ATLANTA — The Atlanta Braves have some big questions in their rotation as they try to protect their big lead in the NL wild-card race.
Jair Jurrjens’ second-half struggles continued as he gave up six runs, including a three-run homer to Ryan Zimmerman, and the Washington Nationals beat the Braves 9-2 on Tuesday night.
The Braves began the night nine games ahead of San Francisco in the NL wild-card race. They fell 7½ games behind Philadelphia in the NL East.
Zimmerman and Michael Morse each had three hits. Morse hit a homer and drove in three runs, and Danny Espinosa and Laynce Nix also hit homers for Washington.
Jurrjens was 12-3 before the All-Star break while allowing only five homers in 16 starts. He is 1-3 since the break while giving up nine homers in seven starts. He has allowed four or more runs in five of the seven starts.
The right-hander was making his first start in seven days as the Braves were coming off an unusual three-day break after two games at the New York Mets were postponed by Tropical Storm Irene. But he wouldn’t blame his rough outing on the long layoff.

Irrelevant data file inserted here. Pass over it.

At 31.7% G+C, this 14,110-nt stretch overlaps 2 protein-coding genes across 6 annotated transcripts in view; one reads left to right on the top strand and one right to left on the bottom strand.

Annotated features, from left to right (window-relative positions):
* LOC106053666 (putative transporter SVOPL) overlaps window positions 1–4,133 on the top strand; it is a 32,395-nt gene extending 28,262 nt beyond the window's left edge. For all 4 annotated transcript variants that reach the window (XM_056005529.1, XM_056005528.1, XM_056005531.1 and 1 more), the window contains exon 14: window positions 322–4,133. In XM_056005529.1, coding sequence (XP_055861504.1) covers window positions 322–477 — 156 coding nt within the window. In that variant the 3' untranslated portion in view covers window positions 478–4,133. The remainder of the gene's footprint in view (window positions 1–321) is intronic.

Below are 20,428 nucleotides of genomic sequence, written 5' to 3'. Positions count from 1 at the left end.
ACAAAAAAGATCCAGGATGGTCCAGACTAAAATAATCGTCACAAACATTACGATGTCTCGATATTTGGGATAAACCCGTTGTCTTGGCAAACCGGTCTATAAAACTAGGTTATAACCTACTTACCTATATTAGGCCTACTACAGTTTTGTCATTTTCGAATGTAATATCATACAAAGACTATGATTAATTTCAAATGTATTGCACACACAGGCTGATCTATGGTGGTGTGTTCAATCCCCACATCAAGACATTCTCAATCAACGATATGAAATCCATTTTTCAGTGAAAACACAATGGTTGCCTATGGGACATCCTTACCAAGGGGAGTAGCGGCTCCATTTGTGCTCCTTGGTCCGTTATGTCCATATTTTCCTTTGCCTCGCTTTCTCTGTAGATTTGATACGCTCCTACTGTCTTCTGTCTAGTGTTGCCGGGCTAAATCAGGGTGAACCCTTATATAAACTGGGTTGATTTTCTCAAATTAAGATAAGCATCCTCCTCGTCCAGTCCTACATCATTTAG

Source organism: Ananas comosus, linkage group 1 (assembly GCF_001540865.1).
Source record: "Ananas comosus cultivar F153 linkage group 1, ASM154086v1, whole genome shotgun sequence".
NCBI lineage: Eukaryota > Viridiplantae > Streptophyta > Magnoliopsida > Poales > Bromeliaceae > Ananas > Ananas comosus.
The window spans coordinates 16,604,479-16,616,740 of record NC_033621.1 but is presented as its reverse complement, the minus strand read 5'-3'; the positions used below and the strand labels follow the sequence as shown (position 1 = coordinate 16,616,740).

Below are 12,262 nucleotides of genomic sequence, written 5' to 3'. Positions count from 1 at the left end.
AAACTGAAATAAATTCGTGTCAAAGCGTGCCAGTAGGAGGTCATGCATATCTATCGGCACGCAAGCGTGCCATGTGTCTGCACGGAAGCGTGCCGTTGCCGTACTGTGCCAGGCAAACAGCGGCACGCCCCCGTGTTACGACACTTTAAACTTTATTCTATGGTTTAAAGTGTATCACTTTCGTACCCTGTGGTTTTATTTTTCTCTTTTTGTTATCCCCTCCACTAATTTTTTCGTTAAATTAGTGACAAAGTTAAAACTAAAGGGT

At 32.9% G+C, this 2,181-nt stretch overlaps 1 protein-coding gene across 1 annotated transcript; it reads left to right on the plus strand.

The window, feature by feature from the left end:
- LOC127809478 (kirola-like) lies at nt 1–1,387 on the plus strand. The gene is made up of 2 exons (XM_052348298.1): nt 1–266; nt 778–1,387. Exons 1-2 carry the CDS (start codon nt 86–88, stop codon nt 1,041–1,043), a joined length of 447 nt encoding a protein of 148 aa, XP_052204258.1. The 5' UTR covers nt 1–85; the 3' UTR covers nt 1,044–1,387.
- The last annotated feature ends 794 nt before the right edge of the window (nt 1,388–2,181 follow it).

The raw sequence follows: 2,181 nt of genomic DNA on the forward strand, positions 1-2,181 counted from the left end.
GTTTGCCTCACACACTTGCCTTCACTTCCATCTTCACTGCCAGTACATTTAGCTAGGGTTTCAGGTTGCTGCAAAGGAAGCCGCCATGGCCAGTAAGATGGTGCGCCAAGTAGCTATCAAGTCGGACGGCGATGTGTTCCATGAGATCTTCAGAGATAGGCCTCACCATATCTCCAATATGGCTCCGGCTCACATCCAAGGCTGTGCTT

“I just left a lot of pitches up and over the middle,” Jurrjens said.
Jurrjens’ slump has come as another top starter, Tommy Hanson, faces an uncertain outlook for the final month and the postseason.
An MRI on Friday showed a small tear in Hanson’s right rotator cuff that won’t require surgery. Hanson met with Dr. James Andrews on Monday and said Tuesday he has been cleared to start rehabbing.
Hanson has been on the disabled list since Aug. 7.
Jurrjens (13-6) gave up six runs, matching his season high set in a no-decision against the Nationals on July 17. He allowed eight hits, including three homers, in six innings. He has allowed 17 runs in three starts against Washington this season.
“I look like I’m throwing batting practice against them at times,” Jurrjens said. “They’re making adjustments and I’m not making adjustments.
The Braves were shut down by Livan Hernandez (8-12). Hernandez allowed two runs on five hits and three walks in seven innings.
“My kind of game there,” said Washington manager Davey Johnson. “That’s what I’m talking about. I live for games like that.”
Jurrjens’ troubles began when Morse led off the second with a long homer into the second section of seats in the left-field stands. Morse added a run-scoring double in the third.
“His breaking ball just kept going over the plate,” said Braves manager Fredi Gonzalez of Jurrjens.
“His stuff just wasn’t quite there. …Usually when you give up a home run or a hard-hit ball in the gap, you don’t hit your location.”